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Ecosystem Management Presentations (Part 1 of 2)

  • Helen Schuler Nature Centre Indian Battle Road South Lethbridge, AB Canada (map)

Students from the Lethbridge College Ecosystem Management class will be presenting on the following topics:

  1. "Does Differing Riparian Vegetation in Two Southern Alberta Ponds Influence the Development Rate of Northern Leopard Frog (Lithobates pipiens) Tadpoles?" by Andre Brazeau
    • Abstract: Northern Leopard Frogs are a Species at Risk, and, although many studies have been done about what may affect tadpole development, there has been little research done on how vegetation may affect tadpole development. Dense riparian vegetation can cast shadows over the surface of water, lowering the overall temperature of the water body. This project attempts to determine if riparian vegetation density influences the development rates of Northern Leopard Frog tadpoles.
    • Speaker Bio: I was born in Medicine Hat, Alberta and spent the majority of my life there. I’ve always enjoyed the outdoors and it was this passion that influenced my decision to take the Renewable Resource Management diploma from Lethbridge College. Once the college came out with the Ecosystem Management degree program, it was a no brainer to continue my education there. My goal after school is to gain more experience towards my goal of becoming a Species at Risk biologist.
  2. "Resource Selection Function for the Horned Lark (Eremophila alpestris) in Southern AB" by Brook Skagen
    • Abstract: The Horned Lark (Eremophila alpestris) is one of 42 conservation priority species within Canada’s Prairie and Northern Bird Conservation Region. The species has experienced a cumulative population decline of 71% throughout North America since the 1960s, the mechanisms of which are not yet fully understood. With the increasing use of statistical models in wildlife habitat conservation efforts, resource selection functions (RSFs) have become an effective tool in modelling habitat associations of avian species. RSFs may be used to characterize the distribution and diversity of species across landscapes, as well as provide valuable insight into the habitat selection process of an organism. The objectives of the study were to develop a RSF model for the Horned Lark using data acquired within the Milk River drainage basin, so as to predict areas of key breeding habitat in southern Alberta. These findings may assist conservation initiatives in establishing an appropriate scope for habitat management objectives within the province.
    • Speaker Bio: Brook Skagen is an avid birder, writer, and nature enthusiast from the town of Redcliff, AB. She has contributed to various conservation projects through her involvement with Nature Alberta, Bird Studies Canada, Alberta Parks, and the Alberta Conservation Association. Through countless hours spent traversing the badland coulees, prairie fields, mixed-wood forests and mountain ridges of southern Alberta, she has developed a sense of passion and awe for the natural world. Upon her graduation, Brook hopes to find a career that will allow her to utilize her passion and knowledge for bird conservation.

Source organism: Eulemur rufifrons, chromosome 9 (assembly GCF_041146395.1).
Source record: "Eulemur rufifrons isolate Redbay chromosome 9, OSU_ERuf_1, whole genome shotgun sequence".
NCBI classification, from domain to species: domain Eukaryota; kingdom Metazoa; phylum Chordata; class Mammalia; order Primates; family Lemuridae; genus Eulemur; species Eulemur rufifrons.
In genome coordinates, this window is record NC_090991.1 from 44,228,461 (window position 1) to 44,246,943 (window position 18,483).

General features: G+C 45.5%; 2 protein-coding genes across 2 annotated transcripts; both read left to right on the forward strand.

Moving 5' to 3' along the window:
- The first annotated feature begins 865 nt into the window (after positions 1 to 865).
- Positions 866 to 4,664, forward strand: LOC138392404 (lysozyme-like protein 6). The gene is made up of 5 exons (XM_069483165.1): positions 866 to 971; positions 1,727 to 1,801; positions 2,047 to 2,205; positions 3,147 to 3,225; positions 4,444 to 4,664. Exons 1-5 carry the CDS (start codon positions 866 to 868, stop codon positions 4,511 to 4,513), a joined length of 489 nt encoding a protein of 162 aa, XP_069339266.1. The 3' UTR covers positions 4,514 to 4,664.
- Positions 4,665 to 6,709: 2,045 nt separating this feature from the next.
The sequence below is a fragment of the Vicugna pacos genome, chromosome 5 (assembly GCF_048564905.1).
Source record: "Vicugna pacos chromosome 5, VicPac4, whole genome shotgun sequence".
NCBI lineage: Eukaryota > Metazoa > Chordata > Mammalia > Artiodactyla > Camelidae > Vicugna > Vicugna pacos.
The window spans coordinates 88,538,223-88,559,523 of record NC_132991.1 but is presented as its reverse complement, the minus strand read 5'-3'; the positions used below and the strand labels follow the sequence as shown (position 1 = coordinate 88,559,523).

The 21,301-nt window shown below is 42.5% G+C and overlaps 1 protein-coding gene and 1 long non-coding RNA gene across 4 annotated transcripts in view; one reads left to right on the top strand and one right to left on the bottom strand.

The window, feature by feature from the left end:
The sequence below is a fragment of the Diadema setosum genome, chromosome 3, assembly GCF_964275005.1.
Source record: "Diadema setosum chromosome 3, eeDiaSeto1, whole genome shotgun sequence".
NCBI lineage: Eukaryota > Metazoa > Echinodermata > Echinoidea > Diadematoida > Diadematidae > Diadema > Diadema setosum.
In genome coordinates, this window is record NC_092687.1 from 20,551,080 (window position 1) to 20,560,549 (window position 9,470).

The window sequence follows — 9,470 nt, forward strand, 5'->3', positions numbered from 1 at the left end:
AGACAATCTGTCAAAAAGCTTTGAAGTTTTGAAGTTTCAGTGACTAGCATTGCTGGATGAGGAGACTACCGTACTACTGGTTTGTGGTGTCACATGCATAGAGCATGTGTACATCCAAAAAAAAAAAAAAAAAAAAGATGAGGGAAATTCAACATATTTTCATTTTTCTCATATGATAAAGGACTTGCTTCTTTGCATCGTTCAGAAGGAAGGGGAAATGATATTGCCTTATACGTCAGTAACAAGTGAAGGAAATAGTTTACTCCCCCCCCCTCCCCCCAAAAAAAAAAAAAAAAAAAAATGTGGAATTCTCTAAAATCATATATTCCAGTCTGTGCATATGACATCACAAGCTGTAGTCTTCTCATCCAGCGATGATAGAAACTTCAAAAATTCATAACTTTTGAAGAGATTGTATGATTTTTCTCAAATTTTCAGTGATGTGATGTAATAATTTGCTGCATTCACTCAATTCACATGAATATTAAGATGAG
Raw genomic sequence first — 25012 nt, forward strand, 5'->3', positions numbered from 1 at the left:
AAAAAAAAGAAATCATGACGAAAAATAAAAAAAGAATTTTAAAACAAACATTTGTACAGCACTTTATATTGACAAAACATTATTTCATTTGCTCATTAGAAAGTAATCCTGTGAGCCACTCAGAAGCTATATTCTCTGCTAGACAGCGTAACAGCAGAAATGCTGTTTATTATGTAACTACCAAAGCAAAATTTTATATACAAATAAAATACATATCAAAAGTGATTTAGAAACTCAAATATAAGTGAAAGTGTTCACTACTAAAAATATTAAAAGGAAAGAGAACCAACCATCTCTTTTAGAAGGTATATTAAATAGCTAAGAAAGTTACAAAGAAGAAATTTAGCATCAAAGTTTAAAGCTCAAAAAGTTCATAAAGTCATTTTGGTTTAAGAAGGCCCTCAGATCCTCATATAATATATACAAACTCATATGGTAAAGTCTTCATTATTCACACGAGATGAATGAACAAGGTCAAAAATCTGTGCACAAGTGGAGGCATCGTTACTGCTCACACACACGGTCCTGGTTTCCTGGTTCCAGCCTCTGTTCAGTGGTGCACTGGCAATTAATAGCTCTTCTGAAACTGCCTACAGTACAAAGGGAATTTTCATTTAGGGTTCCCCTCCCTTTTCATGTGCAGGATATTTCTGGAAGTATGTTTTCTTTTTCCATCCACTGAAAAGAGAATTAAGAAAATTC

3. "Pilot study: The Reproductive Success and Habitat Home Range of the Grey Partridge (Perdix perdix) in Southern Alberta." by Jalen Hulit
    • Abstract:The Grey Partridge (Perdix perdix) is a small light grey upland game bird with a dark brown breast patch. They were introduced to North America from Europe during the early 20th century. For this project Grey Partridge were captured in January and radio necklace collars were attached. These collars were used to track movements of the birds, throughout the spring and summer. The objective of the project was to use the collected data to understand the preferred habitat of Grey Partridge during different life stages, along with nest success, clutch size and chick survival.
    • Speaker Bio: I am currently attending my fourth and final year of college at Lethbridge, where I am enrolled in the ecosystem management degree. I grew up on a farm 30 miles east of Coutts, Alberta on the Montana border. By growing up here I gained an appreciation for how everything in the ecosystem is connected and how it needs to be taken care of to run a successful farm. The past 2 summers I have been working at Alberta Conservation Association as a seasonal technician on the upland gamebird program. In the future I hope to be a Wildlife Biologist that works along side farmers and ranchers to better improve the native species that are found on their properties, while continuing to run their operation the way they always have.

Everyone is welcome to attend LNS events!  Donations are gratefully accepted to support the Society's ongoing activities.  Please share this event with friends who may be interested in learning more about ecosystem management

Cover photo by Ken Orich.